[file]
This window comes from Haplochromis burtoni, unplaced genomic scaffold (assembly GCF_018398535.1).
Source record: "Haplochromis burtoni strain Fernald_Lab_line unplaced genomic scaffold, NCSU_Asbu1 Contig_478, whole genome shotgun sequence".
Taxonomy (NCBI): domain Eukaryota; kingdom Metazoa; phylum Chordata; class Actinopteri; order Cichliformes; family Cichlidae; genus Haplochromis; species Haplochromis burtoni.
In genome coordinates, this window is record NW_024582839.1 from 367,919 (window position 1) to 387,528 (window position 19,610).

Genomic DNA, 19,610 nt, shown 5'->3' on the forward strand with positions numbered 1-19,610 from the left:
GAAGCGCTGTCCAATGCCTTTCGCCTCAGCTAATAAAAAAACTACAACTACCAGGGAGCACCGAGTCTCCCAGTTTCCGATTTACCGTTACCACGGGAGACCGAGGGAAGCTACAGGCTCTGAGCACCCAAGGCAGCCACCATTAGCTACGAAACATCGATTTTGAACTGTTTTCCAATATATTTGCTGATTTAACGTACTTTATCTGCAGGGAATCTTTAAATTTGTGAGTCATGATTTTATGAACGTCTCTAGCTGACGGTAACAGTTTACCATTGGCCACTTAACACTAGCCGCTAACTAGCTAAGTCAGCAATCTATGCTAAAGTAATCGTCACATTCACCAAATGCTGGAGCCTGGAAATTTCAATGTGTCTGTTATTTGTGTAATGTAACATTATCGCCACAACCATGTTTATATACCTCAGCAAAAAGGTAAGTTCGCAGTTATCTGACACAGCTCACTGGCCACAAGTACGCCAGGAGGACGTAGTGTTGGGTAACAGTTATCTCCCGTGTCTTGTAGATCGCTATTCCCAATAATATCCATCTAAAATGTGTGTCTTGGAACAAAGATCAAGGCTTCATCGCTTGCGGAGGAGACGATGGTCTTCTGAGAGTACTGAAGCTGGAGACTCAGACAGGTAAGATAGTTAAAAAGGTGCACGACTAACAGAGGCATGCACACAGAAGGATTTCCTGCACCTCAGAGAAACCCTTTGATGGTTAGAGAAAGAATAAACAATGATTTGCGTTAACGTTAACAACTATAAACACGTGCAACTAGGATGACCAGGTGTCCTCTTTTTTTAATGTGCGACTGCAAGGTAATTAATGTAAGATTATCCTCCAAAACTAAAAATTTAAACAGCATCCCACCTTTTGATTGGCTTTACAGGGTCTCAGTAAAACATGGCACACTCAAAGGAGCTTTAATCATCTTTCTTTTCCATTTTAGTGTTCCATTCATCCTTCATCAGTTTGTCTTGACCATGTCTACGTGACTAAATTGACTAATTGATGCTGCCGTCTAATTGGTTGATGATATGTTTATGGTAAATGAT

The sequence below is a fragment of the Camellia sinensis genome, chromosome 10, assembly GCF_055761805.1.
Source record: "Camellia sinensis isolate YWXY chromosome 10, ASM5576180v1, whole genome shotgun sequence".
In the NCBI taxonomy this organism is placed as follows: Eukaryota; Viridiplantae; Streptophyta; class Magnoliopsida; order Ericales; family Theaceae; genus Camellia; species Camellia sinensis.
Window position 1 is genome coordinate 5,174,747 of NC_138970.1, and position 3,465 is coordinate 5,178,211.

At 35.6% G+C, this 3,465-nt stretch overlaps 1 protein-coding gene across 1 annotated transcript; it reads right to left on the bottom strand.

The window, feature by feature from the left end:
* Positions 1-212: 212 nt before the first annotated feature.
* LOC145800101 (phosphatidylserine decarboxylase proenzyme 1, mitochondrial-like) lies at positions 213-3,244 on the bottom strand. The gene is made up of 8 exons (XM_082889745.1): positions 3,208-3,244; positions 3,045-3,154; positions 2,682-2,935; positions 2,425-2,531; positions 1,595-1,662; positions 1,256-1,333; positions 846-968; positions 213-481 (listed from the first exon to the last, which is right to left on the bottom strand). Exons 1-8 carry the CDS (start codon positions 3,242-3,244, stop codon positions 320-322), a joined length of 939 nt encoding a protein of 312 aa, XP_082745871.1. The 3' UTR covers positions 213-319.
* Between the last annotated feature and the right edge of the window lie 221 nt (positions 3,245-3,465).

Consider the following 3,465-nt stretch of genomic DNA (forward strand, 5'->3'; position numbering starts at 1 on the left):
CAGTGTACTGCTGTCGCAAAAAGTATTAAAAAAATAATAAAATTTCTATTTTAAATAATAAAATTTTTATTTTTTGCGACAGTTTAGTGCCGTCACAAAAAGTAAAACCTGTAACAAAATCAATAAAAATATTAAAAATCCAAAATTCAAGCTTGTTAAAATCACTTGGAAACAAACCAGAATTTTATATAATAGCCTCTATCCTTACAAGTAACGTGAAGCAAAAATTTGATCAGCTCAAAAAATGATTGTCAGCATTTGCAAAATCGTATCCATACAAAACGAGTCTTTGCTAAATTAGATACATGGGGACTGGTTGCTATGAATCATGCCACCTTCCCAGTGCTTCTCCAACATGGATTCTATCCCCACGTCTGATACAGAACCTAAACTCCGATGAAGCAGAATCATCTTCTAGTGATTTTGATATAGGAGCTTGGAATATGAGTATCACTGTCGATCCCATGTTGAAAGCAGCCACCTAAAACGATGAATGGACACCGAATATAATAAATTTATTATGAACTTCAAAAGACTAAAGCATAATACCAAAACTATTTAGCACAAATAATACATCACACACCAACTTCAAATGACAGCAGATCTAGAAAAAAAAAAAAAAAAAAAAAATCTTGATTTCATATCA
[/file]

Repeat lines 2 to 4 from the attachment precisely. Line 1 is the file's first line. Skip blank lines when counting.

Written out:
Source record: "Haplochromis burtoni strain Fernald_Lab_line unplaced genomic scaffold, NCSU_Asbu1 Contig_478, whole genome shotgun sequence".
Taxonomy (NCBI): domain Eukaryota; kingdom Metazoa; phylum Chordata; class Actinopteri; order Cichliformes; family Cichlidae; genus Haplochromis; species Haplochromis burtoni.
In genome coordinates, this window is record NW_024582839.1 from 367,919 (window position 1) to 387,528 (window position 19,610).